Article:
Critics contend that the failure of law reviews to meet the needs of attorneys and judges will not only have serious, long term, adverse consequences for the law, but also for law professors and law schools. They point out that law reviews' lack of useful scholarship diminishes the prestige of law professors and law schools. (92) Because law schools depend on attorneys and judges for financial support and to give their graduates jobs, their opinions are important. (93) In addition, U.S. News and World Report rankings are based in part on attorneys' and judges' assessment of a law school's reputation. (94) As David Hricik and Victoria Salzmann state: "In short, what the bench and bar think about a law school matters, and the usefulness of a school's scholarship is a factor that the bench and bar consider when forming their opinions." (95)


Although fewer in number, law reviews have their defenders as well as their detractors. (96) The defenders maintain that student-run law reviews benefit students, law professors, and law reviews.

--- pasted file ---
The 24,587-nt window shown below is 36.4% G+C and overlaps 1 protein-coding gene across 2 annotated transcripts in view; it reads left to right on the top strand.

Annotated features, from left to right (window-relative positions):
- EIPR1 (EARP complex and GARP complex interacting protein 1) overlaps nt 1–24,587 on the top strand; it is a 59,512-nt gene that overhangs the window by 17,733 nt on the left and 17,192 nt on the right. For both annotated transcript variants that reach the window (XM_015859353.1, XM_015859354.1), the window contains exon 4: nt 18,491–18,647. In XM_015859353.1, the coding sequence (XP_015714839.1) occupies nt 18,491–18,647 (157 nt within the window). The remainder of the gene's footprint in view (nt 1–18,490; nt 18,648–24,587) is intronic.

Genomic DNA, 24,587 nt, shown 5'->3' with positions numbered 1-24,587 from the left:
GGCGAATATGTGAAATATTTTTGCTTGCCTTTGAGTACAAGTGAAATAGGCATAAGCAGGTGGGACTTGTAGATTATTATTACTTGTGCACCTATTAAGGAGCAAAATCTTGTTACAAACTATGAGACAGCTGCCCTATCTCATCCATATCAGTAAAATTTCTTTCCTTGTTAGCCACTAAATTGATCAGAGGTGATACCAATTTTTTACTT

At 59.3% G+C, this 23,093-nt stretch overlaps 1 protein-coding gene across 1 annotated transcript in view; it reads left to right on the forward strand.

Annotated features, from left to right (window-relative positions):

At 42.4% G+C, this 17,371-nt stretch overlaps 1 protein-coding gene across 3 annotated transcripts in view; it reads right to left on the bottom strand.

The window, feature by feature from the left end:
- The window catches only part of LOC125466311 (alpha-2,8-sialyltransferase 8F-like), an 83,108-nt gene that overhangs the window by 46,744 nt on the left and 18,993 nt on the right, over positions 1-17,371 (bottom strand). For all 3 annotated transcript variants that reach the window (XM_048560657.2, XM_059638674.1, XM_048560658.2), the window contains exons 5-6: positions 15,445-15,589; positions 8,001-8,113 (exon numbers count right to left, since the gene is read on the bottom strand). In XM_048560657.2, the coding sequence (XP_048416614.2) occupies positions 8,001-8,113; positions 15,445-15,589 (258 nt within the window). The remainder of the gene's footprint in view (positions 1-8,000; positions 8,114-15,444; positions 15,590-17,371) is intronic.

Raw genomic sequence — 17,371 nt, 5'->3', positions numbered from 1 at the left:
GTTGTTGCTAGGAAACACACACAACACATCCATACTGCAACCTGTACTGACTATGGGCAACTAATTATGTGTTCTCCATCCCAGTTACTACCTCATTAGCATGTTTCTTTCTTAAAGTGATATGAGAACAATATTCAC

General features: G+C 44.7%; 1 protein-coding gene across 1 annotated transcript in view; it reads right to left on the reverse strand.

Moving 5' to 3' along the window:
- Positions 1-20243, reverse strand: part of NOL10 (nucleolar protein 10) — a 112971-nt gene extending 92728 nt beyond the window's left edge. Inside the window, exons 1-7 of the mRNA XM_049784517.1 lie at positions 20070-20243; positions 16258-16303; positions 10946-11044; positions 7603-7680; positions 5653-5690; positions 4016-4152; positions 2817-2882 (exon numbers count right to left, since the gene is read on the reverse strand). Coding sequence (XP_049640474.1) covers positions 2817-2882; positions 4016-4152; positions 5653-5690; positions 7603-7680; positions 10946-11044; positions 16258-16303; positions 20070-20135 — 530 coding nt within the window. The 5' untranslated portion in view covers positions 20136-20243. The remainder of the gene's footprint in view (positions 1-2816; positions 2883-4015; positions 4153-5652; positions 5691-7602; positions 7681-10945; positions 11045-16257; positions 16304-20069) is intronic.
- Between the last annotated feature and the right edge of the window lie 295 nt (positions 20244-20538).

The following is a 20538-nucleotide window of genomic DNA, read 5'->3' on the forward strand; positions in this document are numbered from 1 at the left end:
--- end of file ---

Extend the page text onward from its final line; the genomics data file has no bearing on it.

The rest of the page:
Most defenders of law reviews believe that the most important benefit of student-run law reviews is the educational experience that they provide to students. (97) Service on law reviews improves students' legal reasoning, writing, editing, research, and citation skills. (98) It teaches students the importance of attention to detail and accuracy in the law and increases their legal knowledge. (99) Students on law review learn about the latest trends in legal scholarship and have an opportunity to personally contribute to legal scholarship and the law by writing a note or comment. (100) Students on law review interact with legal scholars. For instance, they may work closely with a faculty member when writing a note or comment. (101) They may consult with a faculty member when deciding whether to accept an article for publication. (102) They have extensive communications with legal scholars who publish articles in their law review. (103) In short, law reviews allow students to closely interact with legal scholars, and in a context in which legal scholars care not only about the process but also about the outcome. (104)